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Potato skins help distinguish organic from conventional varieties


Organically and conventionally grown potatoes may be told apart by flavour, say researchers in the Journal of the Science of Food and Agriculture this month – but only if the potato skins are left on.

A panel of fifteen taste testers was asked to evaluate boiled samples of potatoes that had been grown organically with compost, organically without compost or conventionally.

Dark Red Norland potatoes – the most popular redskin potato in the US – were evaluated.

The scientists used the ‘triangle test’ method to evaluate the panel’s responses, which involves tasting three samples, two of which are identical and one of which is different. The test is repeated to ensure that the panellist is not identifying the ‘odd one out’ by luck.

However the panellists were merely looking for taste differences – they did not know how the potatoes had been grown. When the potatoes had been peeled prior to cooking, panellists could not distinguish between the conventionally and organically grown potatoes.

However when the skins were left on, the panellists tended to be able to identify a difference between the conventionally and organically grown potatoes. However, in similar tests, fewer panellists differentiated between organic potatoes grown with / without compost.

“The data suggest that, in this study, the ability of panellists to consistently differentiate samples depended on whether the skin of the tubers had been removed before boiling,” said lead researcher Dr Matthew Kleinhenz of the Department of Horticulture and Crop Science.

In addition, the chemical make-up of potatoes differed significantly when the crops were grown using different methods. Measure of the mineral and glycoalkaloid contents showed that glycoalkaloids (natural protective agents in potato plants and tubers) and levels of potassium, magnesium, phosphorous and sulphur were higher in organic potatoes, whereas iron and manganese levels were higher in conventional potatoes.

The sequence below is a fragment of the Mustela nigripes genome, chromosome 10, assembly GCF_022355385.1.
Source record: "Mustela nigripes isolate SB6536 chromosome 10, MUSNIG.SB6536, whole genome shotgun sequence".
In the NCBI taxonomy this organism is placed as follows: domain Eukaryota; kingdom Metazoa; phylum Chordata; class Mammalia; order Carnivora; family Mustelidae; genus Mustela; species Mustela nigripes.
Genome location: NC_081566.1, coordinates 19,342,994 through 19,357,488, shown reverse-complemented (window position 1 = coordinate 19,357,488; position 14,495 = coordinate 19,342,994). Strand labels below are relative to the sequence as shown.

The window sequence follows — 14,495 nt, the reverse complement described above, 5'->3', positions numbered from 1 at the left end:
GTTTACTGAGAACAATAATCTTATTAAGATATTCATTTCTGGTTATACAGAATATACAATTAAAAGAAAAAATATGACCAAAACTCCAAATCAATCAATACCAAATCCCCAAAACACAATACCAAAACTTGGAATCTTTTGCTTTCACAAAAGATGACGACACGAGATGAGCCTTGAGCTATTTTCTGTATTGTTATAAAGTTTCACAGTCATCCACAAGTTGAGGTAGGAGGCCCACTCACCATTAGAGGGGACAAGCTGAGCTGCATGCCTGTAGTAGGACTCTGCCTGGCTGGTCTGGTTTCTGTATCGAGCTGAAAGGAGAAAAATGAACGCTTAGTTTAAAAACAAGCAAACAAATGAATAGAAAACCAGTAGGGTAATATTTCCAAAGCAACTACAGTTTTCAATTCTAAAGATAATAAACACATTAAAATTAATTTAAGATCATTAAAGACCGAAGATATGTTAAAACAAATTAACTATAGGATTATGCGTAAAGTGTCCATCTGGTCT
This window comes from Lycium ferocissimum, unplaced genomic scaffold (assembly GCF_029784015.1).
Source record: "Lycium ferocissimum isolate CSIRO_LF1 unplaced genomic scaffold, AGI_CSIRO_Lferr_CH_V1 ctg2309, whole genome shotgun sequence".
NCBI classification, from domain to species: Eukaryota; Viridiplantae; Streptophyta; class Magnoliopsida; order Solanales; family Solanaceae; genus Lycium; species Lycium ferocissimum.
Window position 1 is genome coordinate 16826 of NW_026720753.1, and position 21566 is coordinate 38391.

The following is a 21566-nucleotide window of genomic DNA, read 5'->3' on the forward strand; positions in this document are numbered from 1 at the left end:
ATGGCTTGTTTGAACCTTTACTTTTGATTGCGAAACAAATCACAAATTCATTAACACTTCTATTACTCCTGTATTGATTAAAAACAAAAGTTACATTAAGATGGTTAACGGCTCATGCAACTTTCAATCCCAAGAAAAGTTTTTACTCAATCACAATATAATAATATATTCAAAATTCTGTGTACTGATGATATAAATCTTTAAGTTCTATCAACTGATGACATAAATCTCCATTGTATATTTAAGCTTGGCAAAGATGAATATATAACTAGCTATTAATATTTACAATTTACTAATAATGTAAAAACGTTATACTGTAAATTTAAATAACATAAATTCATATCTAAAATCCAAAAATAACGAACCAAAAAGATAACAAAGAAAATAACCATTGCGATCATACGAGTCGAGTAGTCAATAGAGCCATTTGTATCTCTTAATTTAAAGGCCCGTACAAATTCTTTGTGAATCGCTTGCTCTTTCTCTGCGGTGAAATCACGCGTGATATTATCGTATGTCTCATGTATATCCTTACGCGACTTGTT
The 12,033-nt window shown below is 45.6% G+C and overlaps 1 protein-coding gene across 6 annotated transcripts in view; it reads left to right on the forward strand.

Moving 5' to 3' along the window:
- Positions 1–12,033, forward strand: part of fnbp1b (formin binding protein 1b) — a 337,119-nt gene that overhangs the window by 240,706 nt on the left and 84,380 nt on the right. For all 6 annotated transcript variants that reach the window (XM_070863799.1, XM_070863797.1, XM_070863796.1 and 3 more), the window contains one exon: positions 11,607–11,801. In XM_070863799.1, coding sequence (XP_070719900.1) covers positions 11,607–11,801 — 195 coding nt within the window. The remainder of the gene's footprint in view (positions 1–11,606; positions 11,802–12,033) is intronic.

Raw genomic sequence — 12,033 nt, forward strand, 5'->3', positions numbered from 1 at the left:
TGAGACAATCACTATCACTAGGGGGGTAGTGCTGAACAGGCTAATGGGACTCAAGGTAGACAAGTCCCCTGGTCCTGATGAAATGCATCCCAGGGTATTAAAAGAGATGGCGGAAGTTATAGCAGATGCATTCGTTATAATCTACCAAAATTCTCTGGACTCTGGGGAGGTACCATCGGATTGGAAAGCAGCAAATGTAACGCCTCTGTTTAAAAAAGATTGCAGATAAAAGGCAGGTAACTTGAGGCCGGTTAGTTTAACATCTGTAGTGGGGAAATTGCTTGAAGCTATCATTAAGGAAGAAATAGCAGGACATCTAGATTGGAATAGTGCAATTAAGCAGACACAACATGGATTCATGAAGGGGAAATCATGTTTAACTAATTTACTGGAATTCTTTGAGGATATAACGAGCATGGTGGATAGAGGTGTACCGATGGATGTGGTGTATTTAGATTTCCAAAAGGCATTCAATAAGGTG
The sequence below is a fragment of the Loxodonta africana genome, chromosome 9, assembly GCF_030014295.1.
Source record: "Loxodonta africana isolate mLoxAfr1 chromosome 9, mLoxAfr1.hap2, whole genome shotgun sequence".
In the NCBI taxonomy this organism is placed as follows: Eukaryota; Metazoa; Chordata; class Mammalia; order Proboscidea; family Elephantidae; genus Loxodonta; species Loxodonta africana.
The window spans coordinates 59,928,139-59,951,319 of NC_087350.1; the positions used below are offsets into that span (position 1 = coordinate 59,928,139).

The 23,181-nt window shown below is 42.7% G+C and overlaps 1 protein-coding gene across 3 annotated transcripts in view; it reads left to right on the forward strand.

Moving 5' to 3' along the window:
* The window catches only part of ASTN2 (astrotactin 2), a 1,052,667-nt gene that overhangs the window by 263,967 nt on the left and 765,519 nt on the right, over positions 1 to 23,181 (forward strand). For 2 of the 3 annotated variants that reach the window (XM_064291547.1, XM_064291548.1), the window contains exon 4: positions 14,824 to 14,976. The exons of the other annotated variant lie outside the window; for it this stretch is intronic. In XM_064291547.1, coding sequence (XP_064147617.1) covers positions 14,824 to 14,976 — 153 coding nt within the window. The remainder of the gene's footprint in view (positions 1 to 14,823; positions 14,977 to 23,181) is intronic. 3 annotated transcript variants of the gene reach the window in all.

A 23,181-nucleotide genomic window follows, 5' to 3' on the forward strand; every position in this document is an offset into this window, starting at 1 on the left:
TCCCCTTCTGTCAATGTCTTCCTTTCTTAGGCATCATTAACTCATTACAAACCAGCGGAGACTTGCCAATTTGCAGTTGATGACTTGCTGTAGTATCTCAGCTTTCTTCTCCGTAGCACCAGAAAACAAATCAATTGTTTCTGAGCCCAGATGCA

According to Dr Kleinhenz, it may be the glycoalkaloids, which can impart a bitter taste, that are responsible for the perceived flavour differences, as glycoalkaloids are thought to move from outer (such as skin) to inner (such as flesh) layers of potatoes during boiling.

“The results provide additional evidence that linkages exist between the methods used to grow crops and the responses consumers may have when eating them,” added Dr Kleinhenz, “and they could encourage growers and scientists alike to explore these linkages within the context of management systems, including organic. The goal would be to design cultivation systems that optimise the quality – sensory and nutritional properties – of vegetables and other crops.”

“Many factors influence the eating quality of potatoes and other vegetables. Some factors relate to the methods used to grow crops. In this study, we found evidence that the flavour of organically and conventionally grown redskin potatoes may differ, but only if the skin remains on the tubers during boiling,” he said.

Jacqueline Ali | alfa
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